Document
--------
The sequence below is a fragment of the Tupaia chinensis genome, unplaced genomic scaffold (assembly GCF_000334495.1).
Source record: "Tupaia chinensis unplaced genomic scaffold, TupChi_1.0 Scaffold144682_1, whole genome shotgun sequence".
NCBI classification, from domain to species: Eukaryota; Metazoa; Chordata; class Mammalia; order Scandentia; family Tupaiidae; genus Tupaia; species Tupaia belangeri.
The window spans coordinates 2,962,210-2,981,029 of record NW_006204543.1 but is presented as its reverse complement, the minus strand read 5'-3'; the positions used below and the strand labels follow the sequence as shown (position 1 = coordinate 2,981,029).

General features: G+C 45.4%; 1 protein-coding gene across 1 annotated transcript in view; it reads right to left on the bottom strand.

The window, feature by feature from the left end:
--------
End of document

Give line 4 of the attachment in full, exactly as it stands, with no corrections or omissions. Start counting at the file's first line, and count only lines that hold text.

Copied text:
The window spans coordinates 2,962,210-2,981,029 of record NW_006204543.1 but is presented as its reverse complement, the minus strand read 5'-3'; the positions used below and the strand labels follow the sequence as shown (position 1 = coordinate 2,981,029).